IBM's Japan unit said Thursday it will fight an assessment by tax authorities, who reportedly investigated the company for failing to declare more than $4.4 billion in income.
IBM Japan could be ordered to pay the Tokyo Regional Taxation Bureau more than 30 billion yen ($332 million) in back taxes, according to the Asahi newspaper.
The bureau suspects IBM Japan of underreporting 400 billion yen in taxable income in 2008 through an accounting scheme that allows a parent company and its subsidiaries to file taxes as a single entity, Asahi said without citing sources.
IBM Japan allegedly traded its own shares with its Japanese parent company IBM AP Holdings, with the resulting loss offsetting profits by the Tokyo-based company. IBM AP Holdings is owned by IBM Corp., based in Armonk, New York.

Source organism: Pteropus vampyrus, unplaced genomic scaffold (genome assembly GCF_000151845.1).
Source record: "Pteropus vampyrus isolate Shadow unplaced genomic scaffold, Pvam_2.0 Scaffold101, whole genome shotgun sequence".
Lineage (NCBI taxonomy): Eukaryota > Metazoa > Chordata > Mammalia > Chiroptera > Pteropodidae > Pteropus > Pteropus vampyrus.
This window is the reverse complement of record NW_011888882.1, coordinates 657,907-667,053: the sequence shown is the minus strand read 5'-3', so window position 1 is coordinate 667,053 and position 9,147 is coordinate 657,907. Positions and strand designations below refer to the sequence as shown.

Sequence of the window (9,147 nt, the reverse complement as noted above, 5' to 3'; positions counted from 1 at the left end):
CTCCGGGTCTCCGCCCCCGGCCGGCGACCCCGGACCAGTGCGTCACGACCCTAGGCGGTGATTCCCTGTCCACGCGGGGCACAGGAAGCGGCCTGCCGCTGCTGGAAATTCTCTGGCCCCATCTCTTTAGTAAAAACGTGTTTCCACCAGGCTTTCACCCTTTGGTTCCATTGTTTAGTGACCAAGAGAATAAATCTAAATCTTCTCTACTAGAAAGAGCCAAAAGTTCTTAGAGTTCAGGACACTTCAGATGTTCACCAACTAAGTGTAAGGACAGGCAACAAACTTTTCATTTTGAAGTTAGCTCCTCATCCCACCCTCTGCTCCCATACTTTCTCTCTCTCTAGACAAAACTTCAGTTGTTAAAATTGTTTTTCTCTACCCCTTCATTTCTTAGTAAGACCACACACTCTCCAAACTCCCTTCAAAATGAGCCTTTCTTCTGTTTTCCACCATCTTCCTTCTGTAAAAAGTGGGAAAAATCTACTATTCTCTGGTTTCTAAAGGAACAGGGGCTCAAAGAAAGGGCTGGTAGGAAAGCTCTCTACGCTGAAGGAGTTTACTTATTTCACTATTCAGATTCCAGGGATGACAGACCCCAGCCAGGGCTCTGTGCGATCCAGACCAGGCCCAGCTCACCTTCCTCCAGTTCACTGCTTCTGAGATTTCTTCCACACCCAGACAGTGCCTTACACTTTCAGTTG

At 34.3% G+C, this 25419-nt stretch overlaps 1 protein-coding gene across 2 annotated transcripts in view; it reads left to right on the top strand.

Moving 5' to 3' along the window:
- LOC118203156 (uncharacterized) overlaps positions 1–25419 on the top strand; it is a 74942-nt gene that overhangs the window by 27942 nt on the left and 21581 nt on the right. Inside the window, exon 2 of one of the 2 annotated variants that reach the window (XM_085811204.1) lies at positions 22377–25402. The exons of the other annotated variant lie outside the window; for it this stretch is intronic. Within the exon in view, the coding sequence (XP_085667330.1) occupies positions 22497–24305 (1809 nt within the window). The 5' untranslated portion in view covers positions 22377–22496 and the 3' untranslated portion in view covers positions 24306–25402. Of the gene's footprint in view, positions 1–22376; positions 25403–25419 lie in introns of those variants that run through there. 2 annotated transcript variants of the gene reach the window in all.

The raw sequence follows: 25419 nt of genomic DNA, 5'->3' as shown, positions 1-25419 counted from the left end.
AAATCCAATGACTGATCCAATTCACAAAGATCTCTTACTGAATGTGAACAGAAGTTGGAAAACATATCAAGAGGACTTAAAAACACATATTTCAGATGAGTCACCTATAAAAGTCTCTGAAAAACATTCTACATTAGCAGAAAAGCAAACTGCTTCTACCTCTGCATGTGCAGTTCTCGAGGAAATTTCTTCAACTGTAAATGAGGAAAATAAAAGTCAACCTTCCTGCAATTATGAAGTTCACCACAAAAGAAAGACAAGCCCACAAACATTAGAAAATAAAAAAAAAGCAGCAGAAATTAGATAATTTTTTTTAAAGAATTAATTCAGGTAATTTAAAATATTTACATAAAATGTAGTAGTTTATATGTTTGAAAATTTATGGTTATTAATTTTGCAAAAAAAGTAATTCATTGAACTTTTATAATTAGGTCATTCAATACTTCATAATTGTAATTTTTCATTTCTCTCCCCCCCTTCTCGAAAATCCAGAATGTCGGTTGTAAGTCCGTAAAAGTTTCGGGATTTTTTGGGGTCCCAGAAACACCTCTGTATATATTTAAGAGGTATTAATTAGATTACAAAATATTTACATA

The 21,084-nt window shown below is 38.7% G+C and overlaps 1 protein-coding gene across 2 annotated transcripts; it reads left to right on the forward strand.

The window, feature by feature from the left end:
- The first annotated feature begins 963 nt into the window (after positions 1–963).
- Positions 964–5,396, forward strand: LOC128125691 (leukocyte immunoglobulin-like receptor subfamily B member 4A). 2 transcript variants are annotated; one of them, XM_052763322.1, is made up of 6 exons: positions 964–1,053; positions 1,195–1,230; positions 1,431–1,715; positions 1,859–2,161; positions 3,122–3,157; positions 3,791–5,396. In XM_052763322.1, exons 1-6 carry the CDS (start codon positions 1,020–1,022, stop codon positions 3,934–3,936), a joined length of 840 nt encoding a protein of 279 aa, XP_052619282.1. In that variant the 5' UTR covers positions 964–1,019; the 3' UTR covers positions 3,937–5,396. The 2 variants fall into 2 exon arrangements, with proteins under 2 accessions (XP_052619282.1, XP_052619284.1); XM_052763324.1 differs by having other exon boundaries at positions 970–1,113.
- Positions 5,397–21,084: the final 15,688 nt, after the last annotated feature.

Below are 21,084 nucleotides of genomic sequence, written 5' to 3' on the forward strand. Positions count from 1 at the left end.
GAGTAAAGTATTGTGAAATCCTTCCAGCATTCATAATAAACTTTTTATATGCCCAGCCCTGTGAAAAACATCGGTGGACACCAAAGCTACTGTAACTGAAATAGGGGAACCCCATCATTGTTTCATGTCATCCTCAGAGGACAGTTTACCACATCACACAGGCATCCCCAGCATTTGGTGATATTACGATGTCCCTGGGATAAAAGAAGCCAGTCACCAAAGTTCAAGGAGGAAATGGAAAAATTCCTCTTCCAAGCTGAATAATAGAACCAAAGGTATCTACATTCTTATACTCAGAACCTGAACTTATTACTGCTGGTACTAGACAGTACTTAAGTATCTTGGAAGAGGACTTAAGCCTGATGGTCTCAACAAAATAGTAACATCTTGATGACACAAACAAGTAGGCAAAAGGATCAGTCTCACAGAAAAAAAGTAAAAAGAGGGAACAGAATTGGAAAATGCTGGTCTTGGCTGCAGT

IBM Japan denied any tax evasion and said it has paid legally required taxes in full. It plans to file an appeal of the assessment, said spokesman Kazuhiko Suyama, without elaborating.
"All IBM transactions adhered to Japanese tax law," he said.
Manabu Jojima, a spokesman for the Tokyo tax bureau, said he could not confirm the IBM investigation or comment on individual cases.
IBM Japan's major businesses include computer software, communication systems and information technology. Established in 1937, the company employs about 16,000 people in 100 locations throughout Japan.
In 2008 it booked net profit of 96.8 billion yen ($1 billion) on sales of 1.1 trillion yen.